The Personal Learning Plan (PLP) contains an outline of the student’s disability (unless they wish this to remain confidential) with a resume of how this impacts on their studies, followed by recommendations that fulfil the legal requirement to make reasonable adjustments. It therefore acts as a guide to academic and other relevant staff as to how that legal responsibility may be fulfilled.

Such recommendations are decided upon by consideration of both the objective evidence contained in the medical evidence or Educational Psychologist report and in discussion with the student. The full process and procedure is contained within Section 2 of the MMU Disability Framework

When referring students to the DS please avoid raising expectations about support that is yet to be defined. Academic staff should not make recommendations for support without the involvement of the DS, as the Advisers work within a rationale framework which informs decisions about specific recommendations; this is to ensure uniformity of the recommendations made.

The recommended support is decided on an individual basis, therefore recommendations for one student may differ from another with a similar condition, for reasons that may not be immediately apparent to outside observers.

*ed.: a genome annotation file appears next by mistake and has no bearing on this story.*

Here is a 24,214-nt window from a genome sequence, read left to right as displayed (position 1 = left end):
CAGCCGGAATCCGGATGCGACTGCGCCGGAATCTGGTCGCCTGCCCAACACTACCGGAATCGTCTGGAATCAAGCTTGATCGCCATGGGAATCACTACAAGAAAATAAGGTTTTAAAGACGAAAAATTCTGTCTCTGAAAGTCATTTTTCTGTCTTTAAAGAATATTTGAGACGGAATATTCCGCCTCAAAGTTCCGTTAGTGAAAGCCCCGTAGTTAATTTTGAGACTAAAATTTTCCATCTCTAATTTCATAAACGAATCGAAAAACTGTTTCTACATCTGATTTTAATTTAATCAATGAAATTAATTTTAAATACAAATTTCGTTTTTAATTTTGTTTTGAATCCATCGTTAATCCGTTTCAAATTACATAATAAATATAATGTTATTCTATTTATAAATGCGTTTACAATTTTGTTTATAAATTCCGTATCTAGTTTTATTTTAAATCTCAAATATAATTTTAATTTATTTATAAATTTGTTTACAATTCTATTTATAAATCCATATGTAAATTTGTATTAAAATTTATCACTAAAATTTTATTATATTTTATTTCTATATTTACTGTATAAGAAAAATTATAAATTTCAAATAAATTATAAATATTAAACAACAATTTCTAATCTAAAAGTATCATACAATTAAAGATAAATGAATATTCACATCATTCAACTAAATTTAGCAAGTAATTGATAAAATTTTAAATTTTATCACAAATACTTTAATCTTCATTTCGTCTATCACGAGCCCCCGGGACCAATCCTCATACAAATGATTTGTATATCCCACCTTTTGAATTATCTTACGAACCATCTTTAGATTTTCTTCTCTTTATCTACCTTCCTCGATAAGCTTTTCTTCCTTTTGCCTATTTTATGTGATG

What are Disabled Students' Allowances?

Many UK students will be able to access Disabled Students' Allowances (DSA), which is a non-means tested grant intended to fund any costs a disabled student would incur over and above the costs of a non-disabled student, in order to fully access academic activities. Each student’s needs are individually assessed but support might include IT software and hardware, study skills support, an allowance for printing and photocopying, travel expenses and specialist support such as a sign language interpreter.

The PLP indicates when a student has applied for DSA, under the heading “Additional useful information for staff”. If a student reports difficulties with academic work, it may be worth enquiring whether they have accessed the support available to them via DSA.

What do I do if a student discloses a disability to me?

If a student discloses a disability to a member of staff, then from a legal point of view they have disclosed to the university. It is the responsibility of the member of staff to whom the student discloses to follow this up using the agreed procedure. It is important that staff follow this procedure, as it ensures that their legal responsibilities are personally met, as indicated in the MMU Single Equality Scheme, Section 6.

Please note that this procedure should be followed whether or not the student wishes to pursue support.